What are the pros and cons of solar panels?

pros and cons of solar panels

If you’re thinking about getting solar panels installed on your rooftop, you’re not alone – there are almost 1 million solar installations in the UK already! To help you decide if solar panels are right for you, our experts have compiled a list of some of the major pros and cons of solar panels.

Note – if you’re looking for even more ways to reduce your living costs, you can save up to £400 per year by switching to Eversmart – we’re one of the UK’s cheapest energy suppliers. Get a quote in under 2 minutes here.

Read on for our top pros and cons of solar panels:

 

Advantages of solar energy

Advantages of solar energy

Save & make money

Let’s be honest – who doesn’t love saving money! A home solar system actually saves and makes money in 3 different ways:

1. Cheaper electricity bills

The more sunlight your panels soak up and turn into electricity, the less you will have to buy from your electricity supplier – which means cheaper energy bills! The exact amount you can save depends on a whole range of factors – such as the number of panels, which part of the country you live in, and your typical energy usage – but the Energy Saving Trust estimate that a typical household in the south of England could save as much £220 per year.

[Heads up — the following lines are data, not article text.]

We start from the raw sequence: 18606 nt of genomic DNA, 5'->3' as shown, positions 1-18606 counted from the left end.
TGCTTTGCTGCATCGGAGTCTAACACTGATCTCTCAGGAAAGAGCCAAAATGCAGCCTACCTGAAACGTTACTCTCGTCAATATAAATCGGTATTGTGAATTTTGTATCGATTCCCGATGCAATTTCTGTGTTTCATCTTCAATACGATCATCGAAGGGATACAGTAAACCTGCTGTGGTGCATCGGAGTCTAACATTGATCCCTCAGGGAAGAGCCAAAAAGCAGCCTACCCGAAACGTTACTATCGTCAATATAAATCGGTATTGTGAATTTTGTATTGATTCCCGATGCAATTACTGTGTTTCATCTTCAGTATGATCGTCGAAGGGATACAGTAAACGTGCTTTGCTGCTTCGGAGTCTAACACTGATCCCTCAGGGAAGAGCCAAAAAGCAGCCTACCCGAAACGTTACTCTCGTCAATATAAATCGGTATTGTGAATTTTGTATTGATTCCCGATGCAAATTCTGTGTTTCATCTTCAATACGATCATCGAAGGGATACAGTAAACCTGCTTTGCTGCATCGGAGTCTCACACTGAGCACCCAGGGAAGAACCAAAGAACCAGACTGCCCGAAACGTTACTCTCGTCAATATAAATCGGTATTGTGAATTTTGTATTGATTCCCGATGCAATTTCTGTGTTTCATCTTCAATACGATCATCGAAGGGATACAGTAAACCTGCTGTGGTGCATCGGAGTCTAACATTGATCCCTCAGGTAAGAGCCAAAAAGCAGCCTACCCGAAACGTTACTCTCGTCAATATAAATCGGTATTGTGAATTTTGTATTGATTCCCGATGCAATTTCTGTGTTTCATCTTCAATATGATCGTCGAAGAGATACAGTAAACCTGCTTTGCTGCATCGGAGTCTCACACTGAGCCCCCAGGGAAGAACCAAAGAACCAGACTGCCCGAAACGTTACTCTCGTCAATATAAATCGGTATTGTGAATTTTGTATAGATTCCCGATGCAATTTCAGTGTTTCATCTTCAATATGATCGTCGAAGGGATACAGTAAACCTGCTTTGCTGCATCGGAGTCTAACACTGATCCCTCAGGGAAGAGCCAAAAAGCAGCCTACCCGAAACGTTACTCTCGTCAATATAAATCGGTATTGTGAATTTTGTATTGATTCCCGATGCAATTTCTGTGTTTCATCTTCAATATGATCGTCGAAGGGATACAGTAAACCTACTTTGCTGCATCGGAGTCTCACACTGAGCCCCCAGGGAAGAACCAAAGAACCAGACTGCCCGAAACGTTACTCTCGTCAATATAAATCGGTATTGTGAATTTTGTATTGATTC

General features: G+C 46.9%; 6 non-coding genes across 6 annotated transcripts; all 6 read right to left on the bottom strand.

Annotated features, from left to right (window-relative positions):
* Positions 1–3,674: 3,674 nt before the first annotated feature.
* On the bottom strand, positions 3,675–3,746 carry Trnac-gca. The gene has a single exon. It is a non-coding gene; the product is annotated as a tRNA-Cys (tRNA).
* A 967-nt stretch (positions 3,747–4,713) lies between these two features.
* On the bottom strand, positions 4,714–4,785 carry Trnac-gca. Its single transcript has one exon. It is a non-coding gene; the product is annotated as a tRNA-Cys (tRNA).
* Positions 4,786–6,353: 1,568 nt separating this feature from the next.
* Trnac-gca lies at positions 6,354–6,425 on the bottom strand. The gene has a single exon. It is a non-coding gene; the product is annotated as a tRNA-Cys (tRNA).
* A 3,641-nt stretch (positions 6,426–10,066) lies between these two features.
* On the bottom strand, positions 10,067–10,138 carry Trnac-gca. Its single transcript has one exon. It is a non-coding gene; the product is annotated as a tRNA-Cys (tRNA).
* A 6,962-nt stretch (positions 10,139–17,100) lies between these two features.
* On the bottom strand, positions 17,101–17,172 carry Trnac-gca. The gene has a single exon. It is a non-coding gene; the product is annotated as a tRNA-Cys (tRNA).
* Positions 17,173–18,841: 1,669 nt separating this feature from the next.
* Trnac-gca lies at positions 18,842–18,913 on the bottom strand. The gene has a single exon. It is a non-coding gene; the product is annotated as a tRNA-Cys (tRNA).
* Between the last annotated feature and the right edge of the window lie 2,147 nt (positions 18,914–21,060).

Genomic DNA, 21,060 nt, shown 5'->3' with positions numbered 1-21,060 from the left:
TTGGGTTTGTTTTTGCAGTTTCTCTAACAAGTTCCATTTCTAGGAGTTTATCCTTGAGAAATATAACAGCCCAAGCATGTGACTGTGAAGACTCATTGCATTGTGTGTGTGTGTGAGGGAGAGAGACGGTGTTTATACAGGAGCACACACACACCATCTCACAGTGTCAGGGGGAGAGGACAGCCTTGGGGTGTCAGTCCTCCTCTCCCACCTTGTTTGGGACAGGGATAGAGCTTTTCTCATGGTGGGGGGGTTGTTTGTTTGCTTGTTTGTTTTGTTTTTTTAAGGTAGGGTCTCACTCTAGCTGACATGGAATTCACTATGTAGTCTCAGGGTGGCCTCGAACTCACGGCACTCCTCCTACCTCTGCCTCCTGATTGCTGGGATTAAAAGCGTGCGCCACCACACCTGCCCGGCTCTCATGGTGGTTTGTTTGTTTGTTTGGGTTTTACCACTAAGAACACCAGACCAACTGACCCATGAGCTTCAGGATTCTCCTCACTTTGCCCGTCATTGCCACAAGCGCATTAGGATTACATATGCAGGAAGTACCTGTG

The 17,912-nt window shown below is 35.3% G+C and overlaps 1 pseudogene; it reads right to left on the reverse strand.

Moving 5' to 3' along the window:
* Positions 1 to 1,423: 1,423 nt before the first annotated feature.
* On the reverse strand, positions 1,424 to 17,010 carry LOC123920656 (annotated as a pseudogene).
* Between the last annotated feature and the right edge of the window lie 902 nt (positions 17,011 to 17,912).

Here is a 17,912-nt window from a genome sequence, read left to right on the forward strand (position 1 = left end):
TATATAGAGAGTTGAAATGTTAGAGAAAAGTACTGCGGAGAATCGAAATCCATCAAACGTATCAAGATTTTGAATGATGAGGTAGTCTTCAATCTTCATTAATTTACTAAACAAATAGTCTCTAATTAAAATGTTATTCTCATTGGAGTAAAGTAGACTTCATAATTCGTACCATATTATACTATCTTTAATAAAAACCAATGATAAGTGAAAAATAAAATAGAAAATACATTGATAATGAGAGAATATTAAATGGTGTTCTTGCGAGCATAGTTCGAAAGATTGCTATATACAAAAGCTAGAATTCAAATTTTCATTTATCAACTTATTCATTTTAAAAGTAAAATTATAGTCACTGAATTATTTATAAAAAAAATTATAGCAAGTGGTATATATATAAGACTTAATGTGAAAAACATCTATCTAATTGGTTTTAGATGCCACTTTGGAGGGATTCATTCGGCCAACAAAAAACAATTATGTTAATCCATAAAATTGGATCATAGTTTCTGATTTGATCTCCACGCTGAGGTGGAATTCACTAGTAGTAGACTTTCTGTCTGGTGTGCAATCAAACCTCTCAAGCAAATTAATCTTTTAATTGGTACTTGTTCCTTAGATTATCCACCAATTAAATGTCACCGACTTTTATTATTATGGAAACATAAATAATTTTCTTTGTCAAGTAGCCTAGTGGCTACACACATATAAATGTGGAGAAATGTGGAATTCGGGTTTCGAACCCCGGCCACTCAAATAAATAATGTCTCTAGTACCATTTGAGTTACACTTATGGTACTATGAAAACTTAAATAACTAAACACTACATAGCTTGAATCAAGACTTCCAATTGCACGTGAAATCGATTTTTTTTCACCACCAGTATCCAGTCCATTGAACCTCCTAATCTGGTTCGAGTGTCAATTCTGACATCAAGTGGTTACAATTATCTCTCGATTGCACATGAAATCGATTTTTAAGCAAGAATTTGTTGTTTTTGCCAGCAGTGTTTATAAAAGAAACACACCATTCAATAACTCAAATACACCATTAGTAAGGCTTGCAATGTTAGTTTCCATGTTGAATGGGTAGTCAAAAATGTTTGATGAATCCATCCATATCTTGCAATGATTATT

2. The Generation Tariff (formerly the Feed-in Tariff)

The old feed-in tariff, where the government paid you per unit of clean energy you produced, was launched in April 2010 ended in January 2016. The rates were much more generous than they are now, leading to a solar power boom in the early years of this decade.

The new scheme gives you a set amount of money per unit of electricity you produce (in pence per kilowatt hour). The rate you get varies depending on a number of factors – you can find out more on the government’s website.

The Energy Saving Trust estimate that you can make between £115–£160 per year from the generation tariff.

3. The export tariff

What happens to the electricity that you don’t get around to using? You can sell up to half of it back into the grid. The National Grid will give you 4.85p per unit of electricity sold. The EST estimate that you could make up to £105 per year from exporting.

So to summarise – a big installation in the right part of the country in the right conditions could make you up to £485 better off per year.

It’s good for the environment

Solar power is a clean and renewable energy source. It doesn’t produce carbon dioxide or any other harmful greenhouses gasses, and unlike fossil fuels it will never run out (at least not in the next few billion years!)

Experts estimate that you can save around 1.2–1.7 tonnes of carbon from being released into the atmosphere per year.

They are low-maintenance

A typical set of rooftop solar panels will last for around 25 years, making them a great long-term investment. Once installed, they require very little in the way of maintenance other than a quick clean every now and then.

They work in bad weather

It’s a common misconception that solar panels only work where it’s hot & sunny. They work just fine in the UK and they can still generate power even when it’s cloudy. The UK actually has the sixth highest solar capacity in the world!